Just Coding vs. Improving and Learning New Things
The more years our school's Code Club runs, the more I realise how well-designed the Code Club Australia curriculum is. I've previously mentioned that we started our Code Club just picking out what we thought would be most fun for the kids. Now I've realised that it's probably time to stop apologising for teaching coding, and muster a degree of boldness and work hard to show kids what they can do with it. In order for them to be able to do things with code, they just need to get through the projects; if they get too bogged-down, they may never see the potential or learn the lessons gained from trying to make something, and make that something work.
Projects are Designed to Take Under an Hour to Complete
Recently, one of our volunteers reminded me of something I'd forgotten: The Code Club projects are designed to be completed in under an hour, and for that reason, they're really not that difficult. So...then, why is it that sometimes we find kids that should have completed Scratch 1 and 2, but have only just done a few projects? In a word, passwords. Students' school passwords are normally able to be reset by teachers, so parents sometimes won't recognise this as their responsibility, since our Code Club is at a school. However, talking with other Code Club volunteers and teachers, this seems to be a fairly common problem.
Since getting bogged down on one project too long can discourage some kids, it's important to identify operational issues and get these fixed in a practical way. Once you have a process to fix an operational issue, it helps to make a 'cheat sheet' for volunteers and teachers. That way, it's essentially a case of, "if this happens..do this", and we're all sorted ;). Of course there's always initially some degree of student learning required to understand various interfaces used, and this usually sorts itself out quite quickly. Since we have previously taken students through a number of projects that involve the use of other operating systems and interfaces, like Linux on the Raspberry Pi computer, it's handy to maintain a degree of adaptability.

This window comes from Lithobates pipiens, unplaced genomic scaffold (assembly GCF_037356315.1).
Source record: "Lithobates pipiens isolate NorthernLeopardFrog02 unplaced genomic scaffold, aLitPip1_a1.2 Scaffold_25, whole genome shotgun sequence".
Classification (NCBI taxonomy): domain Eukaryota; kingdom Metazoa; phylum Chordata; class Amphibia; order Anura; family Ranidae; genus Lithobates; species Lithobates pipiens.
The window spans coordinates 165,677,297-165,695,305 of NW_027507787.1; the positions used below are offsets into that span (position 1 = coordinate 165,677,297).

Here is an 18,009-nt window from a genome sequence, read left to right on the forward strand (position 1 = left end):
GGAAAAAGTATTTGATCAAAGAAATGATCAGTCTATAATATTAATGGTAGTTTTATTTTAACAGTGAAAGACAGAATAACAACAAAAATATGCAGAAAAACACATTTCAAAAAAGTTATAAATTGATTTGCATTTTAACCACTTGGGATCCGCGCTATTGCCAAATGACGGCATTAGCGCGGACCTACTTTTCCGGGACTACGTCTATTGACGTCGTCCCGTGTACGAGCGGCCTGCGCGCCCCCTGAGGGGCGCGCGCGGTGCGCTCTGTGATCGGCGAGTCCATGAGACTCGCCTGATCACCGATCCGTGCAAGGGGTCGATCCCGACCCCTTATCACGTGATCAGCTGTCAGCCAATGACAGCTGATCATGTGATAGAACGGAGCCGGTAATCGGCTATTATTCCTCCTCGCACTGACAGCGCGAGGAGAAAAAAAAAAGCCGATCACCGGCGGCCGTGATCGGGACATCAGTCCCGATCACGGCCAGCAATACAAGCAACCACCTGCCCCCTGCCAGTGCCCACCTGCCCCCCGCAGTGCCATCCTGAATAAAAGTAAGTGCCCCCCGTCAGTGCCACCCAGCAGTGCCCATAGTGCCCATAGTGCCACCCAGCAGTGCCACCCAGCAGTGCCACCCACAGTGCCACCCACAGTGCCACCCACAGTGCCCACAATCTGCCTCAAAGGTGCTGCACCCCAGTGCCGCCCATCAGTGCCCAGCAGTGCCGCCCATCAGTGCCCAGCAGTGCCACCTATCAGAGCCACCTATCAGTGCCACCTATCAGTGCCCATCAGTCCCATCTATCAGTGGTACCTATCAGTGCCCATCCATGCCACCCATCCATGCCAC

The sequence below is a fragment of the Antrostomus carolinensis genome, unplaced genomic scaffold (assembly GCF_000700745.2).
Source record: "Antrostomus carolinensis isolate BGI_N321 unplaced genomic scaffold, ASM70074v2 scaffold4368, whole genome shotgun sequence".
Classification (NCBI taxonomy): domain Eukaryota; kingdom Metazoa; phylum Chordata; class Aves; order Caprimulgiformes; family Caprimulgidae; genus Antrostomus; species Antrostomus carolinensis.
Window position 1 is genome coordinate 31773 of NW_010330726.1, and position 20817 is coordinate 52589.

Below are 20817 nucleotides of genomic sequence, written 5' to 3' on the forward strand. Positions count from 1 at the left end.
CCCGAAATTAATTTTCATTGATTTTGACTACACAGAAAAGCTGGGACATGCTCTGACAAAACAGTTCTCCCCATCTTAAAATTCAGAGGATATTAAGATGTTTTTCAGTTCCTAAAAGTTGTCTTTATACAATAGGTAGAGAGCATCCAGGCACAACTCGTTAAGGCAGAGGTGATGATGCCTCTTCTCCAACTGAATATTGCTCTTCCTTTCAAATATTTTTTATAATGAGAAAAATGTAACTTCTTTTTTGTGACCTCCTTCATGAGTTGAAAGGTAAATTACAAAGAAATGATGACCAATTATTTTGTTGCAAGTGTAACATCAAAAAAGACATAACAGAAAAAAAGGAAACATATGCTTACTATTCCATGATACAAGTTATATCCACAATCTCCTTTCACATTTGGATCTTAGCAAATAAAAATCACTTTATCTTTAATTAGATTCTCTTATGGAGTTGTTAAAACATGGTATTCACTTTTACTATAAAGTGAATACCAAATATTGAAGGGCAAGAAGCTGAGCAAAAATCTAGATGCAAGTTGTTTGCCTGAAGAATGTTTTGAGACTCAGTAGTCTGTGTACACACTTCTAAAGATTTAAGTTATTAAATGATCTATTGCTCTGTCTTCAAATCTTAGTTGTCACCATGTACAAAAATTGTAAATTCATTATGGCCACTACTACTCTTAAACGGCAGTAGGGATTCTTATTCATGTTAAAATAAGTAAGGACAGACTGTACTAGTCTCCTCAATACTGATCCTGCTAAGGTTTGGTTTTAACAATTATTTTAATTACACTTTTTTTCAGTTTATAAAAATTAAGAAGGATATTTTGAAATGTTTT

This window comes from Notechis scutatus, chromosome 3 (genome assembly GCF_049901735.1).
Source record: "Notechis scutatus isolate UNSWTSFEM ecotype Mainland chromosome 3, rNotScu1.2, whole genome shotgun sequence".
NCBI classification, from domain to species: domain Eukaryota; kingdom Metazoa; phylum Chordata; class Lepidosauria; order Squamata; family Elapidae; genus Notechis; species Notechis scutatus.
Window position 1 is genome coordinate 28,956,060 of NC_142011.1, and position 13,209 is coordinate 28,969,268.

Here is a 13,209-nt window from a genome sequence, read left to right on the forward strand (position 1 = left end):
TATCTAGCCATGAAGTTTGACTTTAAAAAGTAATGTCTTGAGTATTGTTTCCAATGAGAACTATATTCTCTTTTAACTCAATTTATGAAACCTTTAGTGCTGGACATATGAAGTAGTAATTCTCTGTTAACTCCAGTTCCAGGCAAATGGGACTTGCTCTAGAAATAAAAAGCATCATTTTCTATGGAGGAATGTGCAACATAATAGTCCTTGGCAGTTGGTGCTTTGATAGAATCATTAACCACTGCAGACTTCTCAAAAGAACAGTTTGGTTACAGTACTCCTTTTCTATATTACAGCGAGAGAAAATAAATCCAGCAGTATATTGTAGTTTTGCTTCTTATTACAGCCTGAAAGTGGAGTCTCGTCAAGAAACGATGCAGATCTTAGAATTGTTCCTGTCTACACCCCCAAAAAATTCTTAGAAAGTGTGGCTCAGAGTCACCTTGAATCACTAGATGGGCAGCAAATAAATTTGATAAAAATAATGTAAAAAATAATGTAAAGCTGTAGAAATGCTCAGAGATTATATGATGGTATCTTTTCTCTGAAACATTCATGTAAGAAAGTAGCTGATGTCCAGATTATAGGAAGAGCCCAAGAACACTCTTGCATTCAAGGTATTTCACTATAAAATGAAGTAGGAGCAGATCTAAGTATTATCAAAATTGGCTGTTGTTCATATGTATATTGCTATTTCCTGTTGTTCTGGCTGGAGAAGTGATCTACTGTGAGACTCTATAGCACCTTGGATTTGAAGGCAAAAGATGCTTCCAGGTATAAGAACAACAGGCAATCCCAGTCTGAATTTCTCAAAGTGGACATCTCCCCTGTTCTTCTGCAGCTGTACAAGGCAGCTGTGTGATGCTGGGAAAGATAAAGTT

Scratch Teacher Accounts For Central Management of Student Accounts
One solution, suggested at a meetup, is to use a Scratch teacher account. This means the teacher creates the Scratch accounts, and can reset passwords as required. However, the problem with this, is that after Code Club, the accounts aren't accessible to the kids, and this means they aren't empowered to, or don't feel like they actually own their Scratch account.
A lot of our Code Club parents ask me about continuing on with coding and creating, after Code Club. Also, our Code Club doesn't run outside of school terms. So we looked for a way to combine the central management of Scratch teacher accounts, that doesn't result in disabling of Scratch accounts after Code Club. Something that is important, when rotating teachers, and with changes to our volunteer availablity from year to year, is redundancy: being able to reset accounts without exposing personal information accessible from an individual's email account.
A Compromise That Lets Kids Express Some Ownership